Staph infections hit Northside High School
Three confirmed cases, fourth was not
By CHRISTINA HALE
Beaufort County Schools officials say three Northside High School students, at least two of whom are football players, have contracted staph infections.
All three students are undergoing medical treatment for an antibiotics-resistant form of staph, which is called community-associated Methicillin-resistant Staphylococcus aureus in medical terminology.
The N.C. Department of Health and Human Services has public-health management guidelines pertaining to community-associated, or MASA, staph.
CA-MRSA infections usually show up as skin infections, such as pimples and boils, according to the state Department of Health and Human Services
Moss said students have been told “to go to the office, have a nurse look at it and then are referred to a physician for further study.”
The school is working with Dr. Jeff Engel, the chief epidemiologist who works in the state Department of Health and Human Services’ communicable diseases branch. Engel has advised the school to not allow anyone with open wounds to participate in athletic events.
The communicable-disease branch assists counties that have such outbreaks, Engel said. “We probably do about 10 a year. We usually see it on athletic teams, in jails and prison … sometimes day-care centers,” Engel said.
Engel reported that three athletes on the same team were infected at Northside. Moss had conflicting information. He said all of the students were not athletes, but would not elaborate.
The school has been conducting daily cleaning. “Teachers are wiping down desks in the classroom and cleaning every surface area they can,” he said.
Angela Antrican of Washington told the Daily News on Friday that her daughter, a student at Northside, was diagnosed with this kind of staph infection in April 2006.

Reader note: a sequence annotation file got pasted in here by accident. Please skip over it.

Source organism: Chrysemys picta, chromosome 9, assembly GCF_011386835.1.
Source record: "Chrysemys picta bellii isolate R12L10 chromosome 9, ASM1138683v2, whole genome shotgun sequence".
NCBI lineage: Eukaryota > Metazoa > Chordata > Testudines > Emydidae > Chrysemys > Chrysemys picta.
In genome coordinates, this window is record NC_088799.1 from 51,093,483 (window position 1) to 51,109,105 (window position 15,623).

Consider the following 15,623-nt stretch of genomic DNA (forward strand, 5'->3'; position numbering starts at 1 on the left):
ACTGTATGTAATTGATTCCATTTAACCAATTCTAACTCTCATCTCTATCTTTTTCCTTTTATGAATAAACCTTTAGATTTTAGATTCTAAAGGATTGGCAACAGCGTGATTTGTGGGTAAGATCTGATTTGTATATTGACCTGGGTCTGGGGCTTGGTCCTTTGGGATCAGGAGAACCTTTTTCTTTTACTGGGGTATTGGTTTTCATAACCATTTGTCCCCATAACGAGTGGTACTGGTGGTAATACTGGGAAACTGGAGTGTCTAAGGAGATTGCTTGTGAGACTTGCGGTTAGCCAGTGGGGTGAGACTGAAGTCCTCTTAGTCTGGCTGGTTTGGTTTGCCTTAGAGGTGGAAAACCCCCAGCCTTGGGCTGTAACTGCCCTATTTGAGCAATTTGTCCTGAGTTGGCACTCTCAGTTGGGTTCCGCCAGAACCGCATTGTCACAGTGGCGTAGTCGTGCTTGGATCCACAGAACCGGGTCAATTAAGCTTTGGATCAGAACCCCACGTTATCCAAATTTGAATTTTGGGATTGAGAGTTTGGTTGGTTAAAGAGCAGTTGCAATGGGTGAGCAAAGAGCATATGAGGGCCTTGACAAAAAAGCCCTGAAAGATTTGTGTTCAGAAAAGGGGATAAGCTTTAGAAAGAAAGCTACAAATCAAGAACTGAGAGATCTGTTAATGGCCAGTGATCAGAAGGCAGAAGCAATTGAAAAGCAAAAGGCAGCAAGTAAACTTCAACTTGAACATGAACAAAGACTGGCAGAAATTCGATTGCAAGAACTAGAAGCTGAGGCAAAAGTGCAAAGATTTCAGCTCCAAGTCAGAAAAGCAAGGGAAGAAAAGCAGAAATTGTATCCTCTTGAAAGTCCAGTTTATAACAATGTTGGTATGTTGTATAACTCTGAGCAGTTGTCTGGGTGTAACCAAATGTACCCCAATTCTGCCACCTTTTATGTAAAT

One of the abscesses on her daughter’s back “burned like fire” and Antrican asked the school if she could leave her shirt untucked. She brought in a doctor’s note.
Moss said he was not informed about the infection in 2006.
Antrican also said more than three students have been and are infected. Her two younger children also contracted MRSA while attending Bath Elementary School, she said.
The infection is not easily cured, she said. “They could come back. Even if you’re treated, they can still come back.”
Her oldest daughter has been “constantly fighting it” since she first noticed the rash in 2006, Antrican said. Her younger daughter had to have a “golf-ball sized piece of tissue removed from underneath her armpit,” Antrican said. “It can leave horrendous scars.”
Carol Kinnion, nursing supervisor with the Beaufort County Health Department, said MRSA is not to be taken lightly. Asked if it can be fatal, she said, “It can be. But is that what is expected? No.”
The appropriate measures are being taken at Northside, Kinnion said.
Engel said an outbreak of MRSA can be stopped through “education, cleaning the environment and … improving hygiene.”